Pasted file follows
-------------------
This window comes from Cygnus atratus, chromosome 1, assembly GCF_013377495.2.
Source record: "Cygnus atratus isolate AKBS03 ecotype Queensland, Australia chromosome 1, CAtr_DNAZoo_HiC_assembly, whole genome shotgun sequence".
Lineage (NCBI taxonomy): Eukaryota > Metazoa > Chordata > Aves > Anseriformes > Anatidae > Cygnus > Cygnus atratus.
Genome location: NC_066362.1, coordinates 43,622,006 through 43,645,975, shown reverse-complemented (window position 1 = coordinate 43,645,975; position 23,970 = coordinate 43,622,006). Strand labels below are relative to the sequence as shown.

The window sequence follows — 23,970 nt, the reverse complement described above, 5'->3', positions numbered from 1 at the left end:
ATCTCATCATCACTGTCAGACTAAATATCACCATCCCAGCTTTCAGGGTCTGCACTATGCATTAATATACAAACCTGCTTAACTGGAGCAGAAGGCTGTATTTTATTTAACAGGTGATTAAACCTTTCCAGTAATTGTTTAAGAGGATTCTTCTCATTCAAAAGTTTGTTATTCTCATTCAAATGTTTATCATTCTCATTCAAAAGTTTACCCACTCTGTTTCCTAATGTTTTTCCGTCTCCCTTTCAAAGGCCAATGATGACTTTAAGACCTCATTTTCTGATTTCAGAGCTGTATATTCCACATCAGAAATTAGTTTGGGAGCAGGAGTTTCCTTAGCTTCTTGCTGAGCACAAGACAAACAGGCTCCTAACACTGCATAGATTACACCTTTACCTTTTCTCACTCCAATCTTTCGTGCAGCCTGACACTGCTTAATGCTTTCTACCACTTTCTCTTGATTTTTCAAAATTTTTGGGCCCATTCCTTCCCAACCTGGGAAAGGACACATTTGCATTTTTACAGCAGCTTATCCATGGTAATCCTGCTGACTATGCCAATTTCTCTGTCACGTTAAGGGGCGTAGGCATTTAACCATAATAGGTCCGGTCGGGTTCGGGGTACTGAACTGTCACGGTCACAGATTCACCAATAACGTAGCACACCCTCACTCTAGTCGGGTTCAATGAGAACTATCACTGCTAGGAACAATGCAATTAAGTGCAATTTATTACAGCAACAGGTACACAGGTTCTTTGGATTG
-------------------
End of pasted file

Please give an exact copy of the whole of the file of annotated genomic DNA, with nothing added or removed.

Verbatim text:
This window comes from Cygnus atratus, chromosome 1, assembly GCF_013377495.2.
Source record: "Cygnus atratus isolate AKBS03 ecotype Queensland, Australia chromosome 1, CAtr_DNAZoo_HiC_assembly, whole genome shotgun sequence".
Lineage (NCBI taxonomy): Eukaryota > Metazoa > Chordata > Aves > Anseriformes > Anatidae > Cygnus > Cygnus atratus.
Genome location: NC_066362.1, coordinates 43,622,006 through 43,645,975, shown reverse-complemented (window position 1 = coordinate 43,645,975; position 23,970 = coordinate 43,622,006). Strand labels below are relative to the sequence as shown.

The window sequence follows — 23,970 nt, the reverse complement described above, 5'->3', positions numbered from 1 at the left end:
ATCTCATCATCACTGTCAGACTAAATATCACCATCCCAGCTTTCAGGGTCTGCACTATGCATTAATATACAAACCTGCTTAACTGGAGCAGAAGGCTGTATTTTATTTAACAGGTGATTAAACCTTTCCAGTAATTGTTTAAGAGGATTCTTCTCATTCAAAAGTTTGTTATTCTCATTCAAATGTTTATCATTCTCATTCAAAAGTTTACCCACTCTGTTTCCTAATGTTTTTCCGTCTCCCTTTCAAAGGCCAATGATGACTTTAAGACCTCATTTTCTGATTTCAGAGCTGTATATTCCACATCAGAAATTAGTTTGGGAGCAGGAGTTTCCTTAGCTTCTTGCTGAGCACAAGACAAACAGGCTCCTAACACTGCATAGATTACACCTTTACCTTTTCTCACTCCAATCTTTCGTGCAGCCTGACACTGCTTAATGCTTTCTACCACTTTCTCTTGATTTTTCAAAATTTTTGGGCCCATTCCTTCCCAACCTGGGAAAGGACACATTTGCATTTTTACAGCAGCTTATCCATGGTAATCCTGCTGACTATGCCAATTTCTCTGTCACGTTAAGGGGCGTAGGCATTTAACCATAATAGGTCCGGTCGGGTTCGGGGTACTGAACTGTCACGGTCACAGATTCACCAATAACGTAGCACACCCTCACTCTAGTCGGGTTCAATGAGAACTATCACTGCTAGGAACAATGCAATTAAGTGCAATTTATTACAGCAACAGGTACACAGGTTCTTTGGATTG